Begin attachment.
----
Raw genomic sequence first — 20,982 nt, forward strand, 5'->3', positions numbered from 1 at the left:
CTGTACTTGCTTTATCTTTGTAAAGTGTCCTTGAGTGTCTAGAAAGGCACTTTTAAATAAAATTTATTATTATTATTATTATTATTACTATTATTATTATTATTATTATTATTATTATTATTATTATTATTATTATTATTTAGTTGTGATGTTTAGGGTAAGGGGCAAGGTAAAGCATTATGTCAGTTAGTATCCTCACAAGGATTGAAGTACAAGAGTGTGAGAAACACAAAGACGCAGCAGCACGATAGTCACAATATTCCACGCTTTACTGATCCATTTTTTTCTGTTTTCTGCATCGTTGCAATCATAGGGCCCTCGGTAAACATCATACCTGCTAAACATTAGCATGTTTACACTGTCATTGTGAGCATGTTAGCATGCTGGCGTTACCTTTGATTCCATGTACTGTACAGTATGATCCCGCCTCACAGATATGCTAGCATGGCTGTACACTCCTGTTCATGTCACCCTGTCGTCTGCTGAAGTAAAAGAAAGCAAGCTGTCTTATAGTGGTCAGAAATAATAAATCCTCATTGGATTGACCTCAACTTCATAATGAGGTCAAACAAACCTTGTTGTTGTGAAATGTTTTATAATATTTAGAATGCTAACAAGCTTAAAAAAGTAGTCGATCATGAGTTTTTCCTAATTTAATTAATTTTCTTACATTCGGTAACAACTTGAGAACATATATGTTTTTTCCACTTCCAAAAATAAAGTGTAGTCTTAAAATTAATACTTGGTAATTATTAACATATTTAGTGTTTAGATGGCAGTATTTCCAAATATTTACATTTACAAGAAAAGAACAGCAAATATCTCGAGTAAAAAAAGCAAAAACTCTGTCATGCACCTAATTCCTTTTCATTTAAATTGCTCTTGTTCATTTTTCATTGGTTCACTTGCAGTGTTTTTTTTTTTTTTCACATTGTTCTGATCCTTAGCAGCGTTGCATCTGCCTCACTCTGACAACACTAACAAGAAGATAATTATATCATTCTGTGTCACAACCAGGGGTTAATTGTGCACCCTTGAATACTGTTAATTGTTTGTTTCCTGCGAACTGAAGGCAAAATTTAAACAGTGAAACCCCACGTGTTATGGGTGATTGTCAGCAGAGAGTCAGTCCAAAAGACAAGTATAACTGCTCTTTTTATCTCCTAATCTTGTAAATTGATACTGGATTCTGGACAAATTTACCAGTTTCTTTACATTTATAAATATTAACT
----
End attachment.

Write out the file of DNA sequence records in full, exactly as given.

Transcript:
Raw genomic sequence first — 20,982 nt, forward strand, 5'->3', positions numbered from 1 at the left:
CTGTACTTGCTTTATCTTTGTAAAGTGTCCTTGAGTGTCTAGAAAGGCACTTTTAAATAAAATTTATTATTATTATTATTATTATTACTATTATTATTATTATTATTATTATTATTATTATTATTATTATTATTATTATTTAGTTGTGATGTTTAGGGTAAGGGGCAAGGTAAAGCATTATGTCAGTTAGTATCCTCACAAGGATTGAAGTACAAGAGTGTGAGAAACACAAAGACGCAGCAGCACGATAGTCACAATATTCCACGCTTTACTGATCCATTTTTTTCTGTTTTCTGCATCGTTGCAATCATAGGGCCCTCGGTAAACATCATACCTGCTAAACATTAGCATGTTTACACTGTCATTGTGAGCATGTTAGCATGCTGGCGTTACCTTTGATTCCATGTACTGTACAGTATGATCCCGCCTCACAGATATGCTAGCATGGCTGTACACTCCTGTTCATGTCACCCTGTCGTCTGCTGAAGTAAAAGAAAGCAAGCTGTCTTATAGTGGTCAGAAATAATAAATCCTCATTGGATTGACCTCAACTTCATAATGAGGTCAAACAAACCTTGTTGTTGTGAAATGTTTTATAATATTTAGAATGCTAACAAGCTTAAAAAAGTAGTCGATCATGAGTTTTTCCTAATTTAATTAATTTTCTTACATTCGGTAACAACTTGAGAACATATATGTTTTTTCCACTTCCAAAAATAAAGTGTAGTCTTAAAATTAATACTTGGTAATTATTAACATATTTAGTGTTTAGATGGCAGTATTTCCAAATATTTACATTTACAAGAAAAGAACAGCAAATATCTCGAGTAAAAAAAGCAAAAACTCTGTCATGCACCTAATTCCTTTTCATTTAAATTGCTCTTGTTCATTTTTCATTGGTTCACTTGCAGTGTTTTTTTTTTTTTTCACATTGTTCTGATCCTTAGCAGCGTTGCATCTGCCTCACTCTGACAACACTAACAAGAAGATAATTATATCATTCTGTGTCACAACCAGGGGTTAATTGTGCACCCTTGAATACTGTTAATTGTTTGTTTCCTGCGAACTGAAGGCAAAATTTAAACAGTGAAACCCCACGTGTTATGGGTGATTGTCAGCAGAGAGTCAGTCCAAAAGACAAGTATAACTGCTCTTTTTATCTCCTAATCTTGTAAATTGATACTGGATTCTGGACAAATTTACCAGTTTCTTTACATTTATAAATATTAACT